• AHUMAN NECESSITIES
    • A61MEDICAL OR VETERINARY SCIENCE; HYGIENE
    • A61BDIAGNOSIS; SURGERY; IDENTIFICATION
    • A61B90/00Instruments, implements or accessories specially adapted for surgery or diagnosis and not covered by any of the groups A61B1/00 - A61B50/00, e.g. for luxation treatment or for protecting wound edges
    • A61B90/06Measuring instruments not otherwise provided for
    • A61B2090/064Measuring instruments not otherwise provided for for measuring force, pressure or mechanical tension
    • AHUMAN NECESSITIES
    • A61MEDICAL OR VETERINARY SCIENCE; HYGIENE
    • A61BDIAGNOSIS; SURGERY; IDENTIFICATION
    • A61B2218/00Details of surgical instruments, devices or methods for transferring non-mechanical forms of energy to or from the body
    • A61B2218/001Details of surgical instruments, devices or methods for transferring non-mechanical forms of energy to or from the body having means for irrigation and/or aspiration of substances to and/or from the surgical site
    • A61B2218/002Irrigation

Abstract

A device for creating a surgical perforation with a functional distal tip for creating a controlled perforation. The functional tip may comprise at least one active electrode for creating the perforation through the application of Radio Frequency (RF) energy. The device is curved in order to decrease the likelihood of injury to structures of a patient such as inadvertent cardiac perforation when used in transseptal perforation procedures. The device is introduced into the right atrium, and the functional tip is then positioned against the atrial septum. Energy is applied to create the perforation. The tip is advanced toward the left atrium to create the perforation and as it advances into the left atrium, the device takes on its curved shape to direct the tip away from cardiac structures. The position of the tip of the device can be determined in response to pressure sensed at the tip and determined by a monitor.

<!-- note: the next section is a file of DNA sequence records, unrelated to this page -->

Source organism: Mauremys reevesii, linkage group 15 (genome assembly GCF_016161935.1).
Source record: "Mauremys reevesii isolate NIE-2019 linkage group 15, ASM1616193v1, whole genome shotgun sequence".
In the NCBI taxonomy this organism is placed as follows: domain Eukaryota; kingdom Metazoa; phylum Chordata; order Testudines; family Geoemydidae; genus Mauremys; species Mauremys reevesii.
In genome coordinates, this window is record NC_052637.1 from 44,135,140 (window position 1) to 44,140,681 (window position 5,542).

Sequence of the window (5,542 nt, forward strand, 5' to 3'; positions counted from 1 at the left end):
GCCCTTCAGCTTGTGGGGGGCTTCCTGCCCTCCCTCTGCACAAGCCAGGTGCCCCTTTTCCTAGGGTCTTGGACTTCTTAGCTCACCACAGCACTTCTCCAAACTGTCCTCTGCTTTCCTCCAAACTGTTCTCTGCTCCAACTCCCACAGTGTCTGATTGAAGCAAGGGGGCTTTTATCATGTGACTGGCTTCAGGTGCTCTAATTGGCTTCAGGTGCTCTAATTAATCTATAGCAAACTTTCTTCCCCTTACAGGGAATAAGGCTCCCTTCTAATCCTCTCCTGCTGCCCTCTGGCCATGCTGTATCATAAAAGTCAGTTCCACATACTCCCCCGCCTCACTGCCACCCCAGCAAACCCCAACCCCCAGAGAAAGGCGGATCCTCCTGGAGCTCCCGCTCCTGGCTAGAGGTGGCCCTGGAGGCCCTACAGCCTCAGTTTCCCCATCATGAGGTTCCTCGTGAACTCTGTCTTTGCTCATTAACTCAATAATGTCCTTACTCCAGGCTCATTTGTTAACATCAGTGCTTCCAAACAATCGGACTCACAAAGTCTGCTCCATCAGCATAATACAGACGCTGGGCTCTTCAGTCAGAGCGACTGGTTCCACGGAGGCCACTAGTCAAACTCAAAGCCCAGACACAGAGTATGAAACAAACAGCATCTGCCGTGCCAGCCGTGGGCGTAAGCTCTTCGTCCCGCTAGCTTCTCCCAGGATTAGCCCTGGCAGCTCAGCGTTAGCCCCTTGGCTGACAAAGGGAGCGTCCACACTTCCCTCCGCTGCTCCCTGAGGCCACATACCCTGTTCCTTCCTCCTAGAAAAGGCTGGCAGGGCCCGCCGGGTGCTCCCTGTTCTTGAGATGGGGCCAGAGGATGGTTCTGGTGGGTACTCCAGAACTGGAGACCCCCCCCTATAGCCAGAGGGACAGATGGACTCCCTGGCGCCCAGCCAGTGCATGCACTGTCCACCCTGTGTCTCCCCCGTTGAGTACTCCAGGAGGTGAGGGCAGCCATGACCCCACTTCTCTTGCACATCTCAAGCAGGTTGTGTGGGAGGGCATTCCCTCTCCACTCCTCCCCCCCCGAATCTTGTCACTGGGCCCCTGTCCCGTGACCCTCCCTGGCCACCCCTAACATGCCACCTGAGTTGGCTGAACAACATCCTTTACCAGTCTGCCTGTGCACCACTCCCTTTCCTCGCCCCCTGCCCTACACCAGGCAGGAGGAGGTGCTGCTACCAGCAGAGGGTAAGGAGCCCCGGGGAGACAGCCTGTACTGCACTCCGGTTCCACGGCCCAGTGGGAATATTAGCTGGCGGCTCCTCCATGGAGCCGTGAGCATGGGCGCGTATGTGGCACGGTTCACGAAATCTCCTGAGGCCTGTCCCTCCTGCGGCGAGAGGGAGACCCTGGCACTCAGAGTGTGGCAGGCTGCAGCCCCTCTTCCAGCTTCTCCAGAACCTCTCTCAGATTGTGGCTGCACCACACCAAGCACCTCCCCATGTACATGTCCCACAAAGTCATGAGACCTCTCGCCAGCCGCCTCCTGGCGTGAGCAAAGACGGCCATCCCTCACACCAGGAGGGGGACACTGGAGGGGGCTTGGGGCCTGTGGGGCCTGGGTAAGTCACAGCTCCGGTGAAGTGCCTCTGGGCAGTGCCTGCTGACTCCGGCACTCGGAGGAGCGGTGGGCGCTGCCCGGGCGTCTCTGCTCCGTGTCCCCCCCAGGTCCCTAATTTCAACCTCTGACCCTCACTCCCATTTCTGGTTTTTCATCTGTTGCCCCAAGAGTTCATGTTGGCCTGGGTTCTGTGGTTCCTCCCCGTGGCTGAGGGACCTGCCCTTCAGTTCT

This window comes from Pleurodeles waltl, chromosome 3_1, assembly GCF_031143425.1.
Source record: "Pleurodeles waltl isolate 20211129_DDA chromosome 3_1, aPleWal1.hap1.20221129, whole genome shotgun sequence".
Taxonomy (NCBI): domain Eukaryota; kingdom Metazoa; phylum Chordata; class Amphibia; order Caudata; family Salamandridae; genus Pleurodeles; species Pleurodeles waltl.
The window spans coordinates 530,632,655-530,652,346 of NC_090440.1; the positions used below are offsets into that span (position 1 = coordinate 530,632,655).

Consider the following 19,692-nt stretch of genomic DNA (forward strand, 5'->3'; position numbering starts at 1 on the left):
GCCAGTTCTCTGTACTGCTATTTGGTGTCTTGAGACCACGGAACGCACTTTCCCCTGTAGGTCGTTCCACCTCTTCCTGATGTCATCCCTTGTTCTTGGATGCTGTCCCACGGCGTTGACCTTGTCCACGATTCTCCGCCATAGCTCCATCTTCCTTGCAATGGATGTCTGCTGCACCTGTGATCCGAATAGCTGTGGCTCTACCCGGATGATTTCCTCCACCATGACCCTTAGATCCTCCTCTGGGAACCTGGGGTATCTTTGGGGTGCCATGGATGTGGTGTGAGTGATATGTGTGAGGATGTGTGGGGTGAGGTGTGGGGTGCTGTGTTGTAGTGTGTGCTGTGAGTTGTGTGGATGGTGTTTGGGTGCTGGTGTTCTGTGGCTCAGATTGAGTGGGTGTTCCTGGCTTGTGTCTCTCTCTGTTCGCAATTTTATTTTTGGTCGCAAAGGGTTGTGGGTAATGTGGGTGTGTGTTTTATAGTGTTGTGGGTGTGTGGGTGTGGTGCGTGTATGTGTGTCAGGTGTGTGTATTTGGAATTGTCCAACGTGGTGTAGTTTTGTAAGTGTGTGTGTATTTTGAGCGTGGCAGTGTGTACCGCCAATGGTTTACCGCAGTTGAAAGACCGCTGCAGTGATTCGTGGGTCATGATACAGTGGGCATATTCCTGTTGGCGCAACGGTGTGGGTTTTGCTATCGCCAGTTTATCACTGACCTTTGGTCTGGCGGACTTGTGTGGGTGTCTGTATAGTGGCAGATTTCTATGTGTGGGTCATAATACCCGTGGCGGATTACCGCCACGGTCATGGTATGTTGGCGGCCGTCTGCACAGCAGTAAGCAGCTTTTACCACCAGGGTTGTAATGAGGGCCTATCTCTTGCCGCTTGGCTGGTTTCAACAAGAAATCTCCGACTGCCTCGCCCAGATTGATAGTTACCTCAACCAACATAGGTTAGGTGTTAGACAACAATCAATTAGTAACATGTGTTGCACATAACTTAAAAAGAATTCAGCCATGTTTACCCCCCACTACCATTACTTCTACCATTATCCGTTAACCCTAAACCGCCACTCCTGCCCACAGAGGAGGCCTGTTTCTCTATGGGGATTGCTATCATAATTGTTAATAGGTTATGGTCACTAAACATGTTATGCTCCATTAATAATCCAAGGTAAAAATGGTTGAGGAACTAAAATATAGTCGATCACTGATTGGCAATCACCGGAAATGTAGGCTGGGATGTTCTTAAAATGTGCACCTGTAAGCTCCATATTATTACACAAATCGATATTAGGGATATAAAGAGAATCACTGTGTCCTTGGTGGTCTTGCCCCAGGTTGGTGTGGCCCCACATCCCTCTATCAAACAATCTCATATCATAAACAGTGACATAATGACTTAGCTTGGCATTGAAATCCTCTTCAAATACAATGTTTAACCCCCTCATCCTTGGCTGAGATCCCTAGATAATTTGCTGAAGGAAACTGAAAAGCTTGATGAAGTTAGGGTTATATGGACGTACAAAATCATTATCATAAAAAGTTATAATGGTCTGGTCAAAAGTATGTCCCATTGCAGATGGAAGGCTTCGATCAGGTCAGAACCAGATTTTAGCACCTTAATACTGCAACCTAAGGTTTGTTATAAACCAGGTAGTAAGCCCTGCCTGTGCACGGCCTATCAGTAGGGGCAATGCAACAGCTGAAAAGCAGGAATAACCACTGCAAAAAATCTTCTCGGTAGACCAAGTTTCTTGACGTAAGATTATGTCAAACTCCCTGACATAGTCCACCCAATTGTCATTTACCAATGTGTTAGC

Description

TECHNICAL FIELD

The invention relates to a device for creating a perforation in material of a patient such as the septum of the heart. More specifically, the invention relates to a device for creating a perforation in the material while minimizing the risk of inadvertent injury to other patient structures.

BACKGROUND OF THE ART

It is often required to create a perforation in the atrial septum to gain access to the left side of the heart interventionally to study or treat electrical or morphological abnormalities. It is also often desirable to create a hole in the atrial septum in patients with congenital heart defects in order to shunt the blood flow between the left and right sides of the heart to relieve high pressure or provide more blood flow to certain areas. Historically in these instances, a needle such as the Transseptal needle set of Cook Incorporated, Bloomington, Ind., USA is used. The needle is made of a stiff metal cannula, and has a sharpened distal tip. The needle is introduced through a guiding sheath in the femoral vein and advanced through the vasculature into the right atrium. From there the needle tip is positioned at the fossa ovalis, the preferred location on the septum for creating a perforation. Once in position, the operator applies force at the proximal end of the needle and uses mechanical energy to advance the needle through the septum and into the left atrium. Once in the left atrium the needle can be attached to an external pressure transducer and the operator can confirm a left atrial pressure before continuing with the procedure. Examples of subsequent steps may include advancing the guiding sheath over the needle and into the left atrium to provide access for other devices to the left heart, or using another device to enlarge the hole made by the needle if a shunt is desired.